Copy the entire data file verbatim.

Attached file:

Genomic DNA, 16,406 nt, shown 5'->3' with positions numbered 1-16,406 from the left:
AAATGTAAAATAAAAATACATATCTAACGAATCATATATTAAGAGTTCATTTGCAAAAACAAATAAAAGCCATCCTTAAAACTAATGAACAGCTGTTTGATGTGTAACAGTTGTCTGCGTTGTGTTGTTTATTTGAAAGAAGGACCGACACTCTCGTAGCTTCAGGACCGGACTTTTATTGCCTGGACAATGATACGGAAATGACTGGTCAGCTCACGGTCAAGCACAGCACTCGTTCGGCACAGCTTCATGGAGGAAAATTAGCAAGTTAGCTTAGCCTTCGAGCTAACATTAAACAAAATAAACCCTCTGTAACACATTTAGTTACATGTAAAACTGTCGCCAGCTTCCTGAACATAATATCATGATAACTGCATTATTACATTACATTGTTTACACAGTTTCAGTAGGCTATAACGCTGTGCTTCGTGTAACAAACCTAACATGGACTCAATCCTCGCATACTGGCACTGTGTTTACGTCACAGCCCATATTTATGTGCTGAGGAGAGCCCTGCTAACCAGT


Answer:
Genomic DNA, 16,406 nt, shown 5'->3' with positions numbered 1-16,406 from the left:
AAATGTAAAATAAAAATACATATCTAACGAATCATATATTAAGAGTTCATTTGCAAAAACAAATAAAAGCCATCCTTAAAACTAATGAACAGCTGTTTGATGTGTAACAGTTGTCTGCGTTGTGTTGTTTATTTGAAAGAAGGACCGACACTCTCGTAGCTTCAGGACCGGACTTTTATTGCCTGGACAATGATACGGAAATGACTGGTCAGCTCACGGTCAAGCACAGCACTCGTTCGGCACAGCTTCATGGAGGAAAATTAGCAAGTTAGCTTAGCCTTCGAGCTAACATTAAACAAAATAAACCCTCTGTAACACATTTAGTTACATGTAAAACTGTCGCCAGCTTCCTGAACATAATATCATGATAACTGCATTATTACATTACATTGTTTACACAGTTTCAGTAGGCTATAACGCTGTGCTTCGTGTAACAAACCTAACATGGACTCAATCCTCGCATACTGGCACTGTGTTTACGTCACAGCCCATATTTATGTGCTGAGGAGAGCCCTGCTAACCAGT